From 3D mapping to 3D modelling: a case study from the Skaergaard intrusion, southern East Greenland
The powerful 3D mapping tool at the photogrammetry laboratory of the Geological Survey of Denmark and Greenland (GEUS) is ideal for collecting high-quality 3D geological data in remote and inaccessible areas with a high degree of exposure such as Greenland (Vosgerau et al. 2010). So far this 3D mapping tool has been used to visualise and extract very precise geological data from aerial and oblique photographs. In the study reported on here, the 3D mapping tool was used to generate data for 3D geological modelling. The Skaergaard intrusion (Fig. 1) is a well-known Eocene layered gabbro. The study of the intrusion has had great importance for the understanding of magmatic petrology, magma differentiation and fractional crystallisation since the early studies by Wager & Deer (1939). It was chosen for 3D modelling because it is well studied from a petrological point of view and because the shape of the magma chamber was previously modelled in a network of 2D cross sections (Nielsen 2004). In this paper, it is modelled for the first time in 3D using a detailed 1:20 000 scale geological map (McBirney 1989), 1:27 000 scale aerial photographs from 1973, data from drill holes and geophysical data.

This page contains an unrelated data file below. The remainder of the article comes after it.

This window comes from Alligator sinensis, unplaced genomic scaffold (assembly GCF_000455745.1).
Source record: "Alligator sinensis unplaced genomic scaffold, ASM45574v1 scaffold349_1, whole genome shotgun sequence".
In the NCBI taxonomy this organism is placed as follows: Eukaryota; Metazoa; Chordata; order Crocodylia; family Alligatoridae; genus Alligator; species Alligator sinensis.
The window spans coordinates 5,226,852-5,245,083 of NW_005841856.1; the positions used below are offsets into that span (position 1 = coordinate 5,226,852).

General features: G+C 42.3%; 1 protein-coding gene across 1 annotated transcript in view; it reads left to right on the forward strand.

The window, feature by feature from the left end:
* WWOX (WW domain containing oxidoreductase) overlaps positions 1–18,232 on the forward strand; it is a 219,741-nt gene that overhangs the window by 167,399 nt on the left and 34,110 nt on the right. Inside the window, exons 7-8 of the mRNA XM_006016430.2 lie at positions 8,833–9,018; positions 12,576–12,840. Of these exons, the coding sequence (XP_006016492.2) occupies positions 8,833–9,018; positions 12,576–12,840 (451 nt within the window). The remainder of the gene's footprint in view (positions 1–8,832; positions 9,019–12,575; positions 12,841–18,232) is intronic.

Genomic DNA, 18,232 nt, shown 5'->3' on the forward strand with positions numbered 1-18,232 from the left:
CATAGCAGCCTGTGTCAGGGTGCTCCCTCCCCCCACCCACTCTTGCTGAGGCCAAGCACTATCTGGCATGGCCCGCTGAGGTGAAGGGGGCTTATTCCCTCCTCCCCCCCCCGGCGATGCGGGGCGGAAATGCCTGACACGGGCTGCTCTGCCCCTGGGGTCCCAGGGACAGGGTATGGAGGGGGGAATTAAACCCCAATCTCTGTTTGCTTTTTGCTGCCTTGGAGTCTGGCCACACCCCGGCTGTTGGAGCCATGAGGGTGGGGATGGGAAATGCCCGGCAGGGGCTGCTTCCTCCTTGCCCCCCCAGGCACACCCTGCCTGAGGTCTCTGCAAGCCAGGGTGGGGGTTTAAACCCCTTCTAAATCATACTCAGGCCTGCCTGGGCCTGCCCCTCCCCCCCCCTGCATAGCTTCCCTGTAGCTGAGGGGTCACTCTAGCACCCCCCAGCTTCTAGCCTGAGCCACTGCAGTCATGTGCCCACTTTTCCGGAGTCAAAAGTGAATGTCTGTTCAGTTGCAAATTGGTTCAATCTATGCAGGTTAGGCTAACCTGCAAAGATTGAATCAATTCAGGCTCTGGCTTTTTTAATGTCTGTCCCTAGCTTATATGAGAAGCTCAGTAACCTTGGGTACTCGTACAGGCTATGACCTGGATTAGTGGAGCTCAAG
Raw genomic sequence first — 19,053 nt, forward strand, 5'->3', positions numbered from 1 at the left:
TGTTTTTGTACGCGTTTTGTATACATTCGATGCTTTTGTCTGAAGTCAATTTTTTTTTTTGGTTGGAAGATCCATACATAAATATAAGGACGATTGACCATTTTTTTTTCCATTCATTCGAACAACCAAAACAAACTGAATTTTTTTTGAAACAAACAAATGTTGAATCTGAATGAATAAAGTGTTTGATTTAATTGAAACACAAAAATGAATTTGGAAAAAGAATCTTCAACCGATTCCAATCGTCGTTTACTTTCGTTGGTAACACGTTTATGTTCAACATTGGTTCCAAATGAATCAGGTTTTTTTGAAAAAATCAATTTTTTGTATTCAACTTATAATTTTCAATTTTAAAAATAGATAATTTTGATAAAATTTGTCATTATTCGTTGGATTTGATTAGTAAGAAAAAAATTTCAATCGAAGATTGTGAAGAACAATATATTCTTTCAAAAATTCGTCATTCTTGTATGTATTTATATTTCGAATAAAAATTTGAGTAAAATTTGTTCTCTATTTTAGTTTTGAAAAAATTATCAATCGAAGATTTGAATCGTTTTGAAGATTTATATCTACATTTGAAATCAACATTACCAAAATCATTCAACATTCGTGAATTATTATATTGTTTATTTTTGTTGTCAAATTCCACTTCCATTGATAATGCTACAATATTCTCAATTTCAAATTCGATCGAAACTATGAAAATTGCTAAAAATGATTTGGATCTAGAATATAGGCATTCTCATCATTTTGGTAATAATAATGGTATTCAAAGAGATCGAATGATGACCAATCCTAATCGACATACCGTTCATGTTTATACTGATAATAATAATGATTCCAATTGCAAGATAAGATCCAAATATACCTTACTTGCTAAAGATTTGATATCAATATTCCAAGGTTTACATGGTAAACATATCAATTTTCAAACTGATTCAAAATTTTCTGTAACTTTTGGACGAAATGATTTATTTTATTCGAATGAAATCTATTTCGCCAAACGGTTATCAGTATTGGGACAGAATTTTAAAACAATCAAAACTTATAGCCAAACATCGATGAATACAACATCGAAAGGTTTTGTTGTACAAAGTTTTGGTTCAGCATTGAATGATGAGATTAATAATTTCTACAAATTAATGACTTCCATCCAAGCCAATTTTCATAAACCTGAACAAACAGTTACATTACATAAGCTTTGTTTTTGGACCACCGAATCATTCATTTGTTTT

How to Cite
GEUS Bulletin is an open-access, peer-reviewed journal published by the Geological Survey of Denmark and Greenland (GEUS). This article is distributed under a CC-BY 4.0 licence, permitting free redistribution and reproduction for any purpose, even commercial, provided proper citation of the original work. Author(s) retain copyright over the article contents. Read the full open access policy.